Holding the Global Fund to account for its health spending
An early application of open data has been the monitoring of aid spending, contributing towards greater donor transparency. Aidspan is an international NGO based in Kenya,working to enhance the effectiveness of the Global Fund to fight AIDS, Tuberculosis and Malaria by serving as a watchdog of the fund’s programmes. It does this using open data from the Global Fund to publish information, analysis and policy advice for use by policy- makers, data scientists and health advocates alike.
Aidspan publications have covered topics such as procurement cost trends; levels of donor contributions to the fund; the costs and impact of investment in antiviral therapy; and the effect of investment in malaria treatment on child mortality. Impacts of Aidspan’s work include informing Global Fund governance reform efforts, influencing the Global Fund funding model, improving the quality and completeness of data through requests to the fund for information, and exposing the misuse of Global Fund money.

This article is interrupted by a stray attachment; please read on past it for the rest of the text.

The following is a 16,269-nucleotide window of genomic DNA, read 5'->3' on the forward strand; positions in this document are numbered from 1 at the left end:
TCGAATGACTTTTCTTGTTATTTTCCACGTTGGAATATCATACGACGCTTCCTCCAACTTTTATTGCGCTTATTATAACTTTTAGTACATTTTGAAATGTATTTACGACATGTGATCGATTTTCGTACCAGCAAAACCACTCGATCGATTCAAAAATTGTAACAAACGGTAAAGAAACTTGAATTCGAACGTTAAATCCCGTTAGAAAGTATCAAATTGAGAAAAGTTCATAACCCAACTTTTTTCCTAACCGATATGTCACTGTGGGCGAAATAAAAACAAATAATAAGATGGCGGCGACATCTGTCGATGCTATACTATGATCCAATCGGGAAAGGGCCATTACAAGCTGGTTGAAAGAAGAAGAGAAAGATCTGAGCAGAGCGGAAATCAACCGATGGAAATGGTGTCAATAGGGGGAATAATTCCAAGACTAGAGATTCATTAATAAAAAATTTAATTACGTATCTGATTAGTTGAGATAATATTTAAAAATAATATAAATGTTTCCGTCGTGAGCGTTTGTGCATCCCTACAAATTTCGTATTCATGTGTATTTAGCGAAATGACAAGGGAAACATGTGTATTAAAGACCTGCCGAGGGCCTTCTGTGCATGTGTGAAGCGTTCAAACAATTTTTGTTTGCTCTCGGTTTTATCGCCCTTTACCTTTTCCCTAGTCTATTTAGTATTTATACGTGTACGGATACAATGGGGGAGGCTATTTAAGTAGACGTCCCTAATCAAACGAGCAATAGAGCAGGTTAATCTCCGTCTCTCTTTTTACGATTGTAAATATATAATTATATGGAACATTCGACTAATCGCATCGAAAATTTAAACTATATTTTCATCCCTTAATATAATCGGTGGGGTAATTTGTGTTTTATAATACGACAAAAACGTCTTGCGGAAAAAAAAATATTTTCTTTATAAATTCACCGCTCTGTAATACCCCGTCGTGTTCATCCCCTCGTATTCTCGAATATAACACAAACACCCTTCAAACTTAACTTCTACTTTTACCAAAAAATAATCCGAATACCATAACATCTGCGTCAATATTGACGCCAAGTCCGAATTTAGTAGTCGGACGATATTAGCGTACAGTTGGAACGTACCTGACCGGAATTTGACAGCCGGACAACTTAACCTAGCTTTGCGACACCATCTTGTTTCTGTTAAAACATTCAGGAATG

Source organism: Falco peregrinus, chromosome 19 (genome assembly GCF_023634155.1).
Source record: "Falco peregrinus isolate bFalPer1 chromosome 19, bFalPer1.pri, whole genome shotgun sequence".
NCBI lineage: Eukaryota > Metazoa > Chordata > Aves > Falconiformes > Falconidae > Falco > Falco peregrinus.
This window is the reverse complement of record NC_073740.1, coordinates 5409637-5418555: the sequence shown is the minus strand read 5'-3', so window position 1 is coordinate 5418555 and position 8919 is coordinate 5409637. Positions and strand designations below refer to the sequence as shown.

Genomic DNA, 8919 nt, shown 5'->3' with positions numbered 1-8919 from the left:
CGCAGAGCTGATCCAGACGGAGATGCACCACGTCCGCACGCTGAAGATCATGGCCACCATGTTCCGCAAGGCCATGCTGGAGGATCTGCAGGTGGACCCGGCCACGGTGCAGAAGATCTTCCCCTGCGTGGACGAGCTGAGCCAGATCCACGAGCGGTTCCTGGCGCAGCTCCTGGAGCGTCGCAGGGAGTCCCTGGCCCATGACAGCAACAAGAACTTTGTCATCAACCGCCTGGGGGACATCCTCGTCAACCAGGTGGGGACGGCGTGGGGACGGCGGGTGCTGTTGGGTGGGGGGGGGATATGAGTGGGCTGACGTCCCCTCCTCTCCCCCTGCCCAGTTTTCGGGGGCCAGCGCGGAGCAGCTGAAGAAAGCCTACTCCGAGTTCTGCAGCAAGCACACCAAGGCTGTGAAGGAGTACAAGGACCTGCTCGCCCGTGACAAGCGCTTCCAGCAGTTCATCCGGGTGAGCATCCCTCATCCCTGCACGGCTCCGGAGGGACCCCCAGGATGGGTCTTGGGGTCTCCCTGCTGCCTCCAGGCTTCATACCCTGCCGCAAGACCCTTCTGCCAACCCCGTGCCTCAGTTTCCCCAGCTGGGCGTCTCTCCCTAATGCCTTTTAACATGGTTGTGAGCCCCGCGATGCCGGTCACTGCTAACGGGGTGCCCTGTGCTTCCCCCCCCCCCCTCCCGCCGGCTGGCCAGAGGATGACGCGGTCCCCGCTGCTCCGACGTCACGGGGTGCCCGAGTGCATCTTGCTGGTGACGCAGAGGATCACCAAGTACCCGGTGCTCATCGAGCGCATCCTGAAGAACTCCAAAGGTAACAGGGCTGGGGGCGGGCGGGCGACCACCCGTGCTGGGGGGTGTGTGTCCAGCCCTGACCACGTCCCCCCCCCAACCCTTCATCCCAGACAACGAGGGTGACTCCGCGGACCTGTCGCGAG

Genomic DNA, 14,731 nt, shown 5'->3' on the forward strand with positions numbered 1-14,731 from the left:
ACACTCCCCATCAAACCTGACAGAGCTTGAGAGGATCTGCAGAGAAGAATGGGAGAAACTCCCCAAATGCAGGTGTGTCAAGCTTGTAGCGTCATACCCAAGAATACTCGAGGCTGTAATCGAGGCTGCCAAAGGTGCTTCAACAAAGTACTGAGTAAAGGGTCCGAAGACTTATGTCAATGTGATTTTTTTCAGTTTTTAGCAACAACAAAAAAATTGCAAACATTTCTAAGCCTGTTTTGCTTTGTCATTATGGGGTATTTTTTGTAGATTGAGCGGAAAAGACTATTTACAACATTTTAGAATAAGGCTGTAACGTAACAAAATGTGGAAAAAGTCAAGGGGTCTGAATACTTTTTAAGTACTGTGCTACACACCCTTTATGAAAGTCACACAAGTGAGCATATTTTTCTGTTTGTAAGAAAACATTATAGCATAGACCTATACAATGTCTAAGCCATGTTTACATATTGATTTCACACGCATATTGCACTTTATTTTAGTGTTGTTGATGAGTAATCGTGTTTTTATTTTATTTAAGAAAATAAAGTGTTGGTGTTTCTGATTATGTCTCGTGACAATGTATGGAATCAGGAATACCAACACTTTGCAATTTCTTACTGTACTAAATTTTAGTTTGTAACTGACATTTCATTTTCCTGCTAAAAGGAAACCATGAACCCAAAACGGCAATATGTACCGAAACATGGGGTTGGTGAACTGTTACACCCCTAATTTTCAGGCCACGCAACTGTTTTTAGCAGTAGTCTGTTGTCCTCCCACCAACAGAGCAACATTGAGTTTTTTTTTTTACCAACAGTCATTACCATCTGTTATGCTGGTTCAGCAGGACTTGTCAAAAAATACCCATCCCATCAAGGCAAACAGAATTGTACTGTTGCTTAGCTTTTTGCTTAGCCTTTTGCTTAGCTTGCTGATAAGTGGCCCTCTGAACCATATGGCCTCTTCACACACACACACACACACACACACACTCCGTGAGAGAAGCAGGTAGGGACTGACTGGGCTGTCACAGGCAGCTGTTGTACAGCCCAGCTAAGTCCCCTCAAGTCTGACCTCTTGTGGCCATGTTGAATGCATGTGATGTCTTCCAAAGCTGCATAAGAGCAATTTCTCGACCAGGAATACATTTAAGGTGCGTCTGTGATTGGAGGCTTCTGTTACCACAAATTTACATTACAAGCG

Open data initiatives provide motivation for government and intermediary actors to improve and harmonise internal procedures for creating, preparing and using data. Open data standards may lead to improvements in overall data management and the ability to reuse off-the-shelf tools, by providing a format and set of shared practices for collecting and sharing data. For example, in Sao Paulo, geocoding of government budget and spending data by the ‘Caring for my neighbourhood’ project, has inspired discussion within the city government about how to support more detailed geocoding.
View the report Supporting sustainable development with open data from The Open Data Institute.